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Posted on May 27th, 2009 (6:20 pm) by Andrew Schlag

The Most Serene Republic has been making a name for themselves with their perplexing orchestrations, buried vocals, and consistent progression between records. Now, with their new EP Digital Population, they have taken an unexpected turn with an electronic twist. Five tracks were hand picked from their sophomore album Population and thrown into a whole new (electronic) light. Described by the band as sounding similar to “Nintendo on ecstasy”, Digital Population definitely caused me to do a musical double take upon my first listen; for The Most Serene Republic, this record represents an entirely different dimension.

Rarely does a band have the audacity, not to mention the talent, to completely deviate from their style of music. The Most Serene Republic has done just that, trading in their small orchestra for electronic devices along the likes of theremins, synthesizers, and computers. The question in my mind as I begun listening to this EP was: could they recreate their uniqueness and complexity of Population with electronic instruments alone?

Upon first listen of the opener, “Humble Peasants”, I was thrown for a loop. I have to admit, “Was I sent the correct record?” ran through my head. Thinking it might have been just a fluke I continued listening with increasing doubt and disapproval. However, after discovering the story behind the song and a couple of close listens, my initial displeasure turned to feelings akin to awe at the record's electronic depth.

Being Arts & Crafts first non-Broken Social Scene related artists, the Most Serene Republic has had a lot to prove for themselves. Their constant experimentation and progression between albums has separated them a bit from Broken Social Scene. Can these continual changes eventually be their own downfall? Besides pure innovation, Digital Population has been a chance for them to obtain some new followers, but at the same time they may be loosing just as many as they gain. Naturally, TMSR fans have an eclectic taste, but average listeners will only go so far. For fans that aren’t into the sounds of traditional electronic music, (although this EP isn’t necessarily “traditional”), this may not be your most favorite thing the group ever released. Nonetheless, a tip of the proverbial hat is most definitely in order.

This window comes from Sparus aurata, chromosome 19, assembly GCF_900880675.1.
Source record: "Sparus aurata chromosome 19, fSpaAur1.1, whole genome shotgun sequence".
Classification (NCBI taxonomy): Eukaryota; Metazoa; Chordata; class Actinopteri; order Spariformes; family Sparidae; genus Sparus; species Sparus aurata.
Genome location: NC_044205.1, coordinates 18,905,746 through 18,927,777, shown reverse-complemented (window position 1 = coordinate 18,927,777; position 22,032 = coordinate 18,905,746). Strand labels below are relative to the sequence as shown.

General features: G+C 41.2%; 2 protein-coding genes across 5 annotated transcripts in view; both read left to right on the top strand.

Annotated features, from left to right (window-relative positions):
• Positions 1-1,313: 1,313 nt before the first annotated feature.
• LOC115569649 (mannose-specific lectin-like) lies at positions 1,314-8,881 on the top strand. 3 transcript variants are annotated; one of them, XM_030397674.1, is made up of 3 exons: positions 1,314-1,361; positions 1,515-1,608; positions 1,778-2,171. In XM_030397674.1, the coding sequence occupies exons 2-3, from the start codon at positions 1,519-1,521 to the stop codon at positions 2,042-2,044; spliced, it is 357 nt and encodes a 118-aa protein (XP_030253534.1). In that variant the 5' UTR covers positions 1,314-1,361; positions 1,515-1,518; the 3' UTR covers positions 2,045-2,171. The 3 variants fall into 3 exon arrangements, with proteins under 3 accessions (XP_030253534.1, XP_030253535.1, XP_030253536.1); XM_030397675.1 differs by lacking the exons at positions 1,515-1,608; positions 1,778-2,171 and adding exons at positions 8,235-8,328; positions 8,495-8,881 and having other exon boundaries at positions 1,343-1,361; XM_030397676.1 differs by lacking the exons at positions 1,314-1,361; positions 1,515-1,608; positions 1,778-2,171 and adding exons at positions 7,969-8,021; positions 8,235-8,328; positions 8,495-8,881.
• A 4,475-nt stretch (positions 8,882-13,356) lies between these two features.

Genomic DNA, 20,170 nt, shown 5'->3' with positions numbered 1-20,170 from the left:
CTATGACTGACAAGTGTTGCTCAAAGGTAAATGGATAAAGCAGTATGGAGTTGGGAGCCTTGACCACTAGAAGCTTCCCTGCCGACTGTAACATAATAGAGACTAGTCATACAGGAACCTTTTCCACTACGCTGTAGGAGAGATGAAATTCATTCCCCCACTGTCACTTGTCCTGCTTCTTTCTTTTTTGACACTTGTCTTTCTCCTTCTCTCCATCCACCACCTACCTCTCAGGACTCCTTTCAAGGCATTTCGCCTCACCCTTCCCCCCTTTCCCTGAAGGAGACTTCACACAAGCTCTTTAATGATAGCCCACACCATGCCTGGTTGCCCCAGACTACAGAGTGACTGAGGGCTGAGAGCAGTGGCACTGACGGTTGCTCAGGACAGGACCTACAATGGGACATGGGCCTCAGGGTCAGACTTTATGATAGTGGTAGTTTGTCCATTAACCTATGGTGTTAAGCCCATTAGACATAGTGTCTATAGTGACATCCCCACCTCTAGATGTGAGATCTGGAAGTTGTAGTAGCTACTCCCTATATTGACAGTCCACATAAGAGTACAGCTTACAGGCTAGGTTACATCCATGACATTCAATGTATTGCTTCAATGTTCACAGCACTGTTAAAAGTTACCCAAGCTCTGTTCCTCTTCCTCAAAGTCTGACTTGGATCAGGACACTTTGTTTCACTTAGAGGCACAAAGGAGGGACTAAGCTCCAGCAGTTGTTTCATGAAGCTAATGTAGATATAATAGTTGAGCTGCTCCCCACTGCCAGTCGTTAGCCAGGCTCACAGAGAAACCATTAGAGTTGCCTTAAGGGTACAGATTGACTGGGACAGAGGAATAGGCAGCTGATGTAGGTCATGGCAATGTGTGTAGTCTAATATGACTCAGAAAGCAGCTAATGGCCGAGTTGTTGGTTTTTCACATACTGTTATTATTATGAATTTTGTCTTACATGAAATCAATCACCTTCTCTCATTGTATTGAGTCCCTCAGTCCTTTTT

As “Sherry And Her Butterfly Net” brings the record to a close, I really had to sit back for a minute and put everything into perspective. As this is a record by The Most Serene Republic, it’s no easy feat. Attempting to compare them, it's obvious that these tracks are not electronic duplicates of those on Population, which is definitely a good thing. That said, on close inspection you’ll notice that many elements from the original record are still present (at least in spirit). The segments of overwhelming emotion and darkness are as powerful as ever. Without vocals you would think it would be difficult to incorporate feelings in such a robotic fashion, but TMSR has found a way. To be fair, I must point out their vocals are usually hidden under heavy orchestrations, so developing emotions through instruments is something they have always been accustomed to. Overall, their usual orchestrations may be missing, but their sound is still there.

For the Most Serene Republic, their latest EP is definitely a step in a new direction from their debut, Underwater Cinematographer. With their new album ...And The Ever Expanding Universe already hinted to having a slight change in musical direction, it seems The Most Serene Republic isn't planning on settling down anytime soon.

Track List

1. Humble Peasants (2:21)
2. Compliance (4:01)
3. The Men Who Live Upstairs (3:12)
4. Present Of Future End (4:48)
5. Sherry And Her Butterfly New (3:30)

Purchase at: Amazon | eMusic

Our Rating

Unrated
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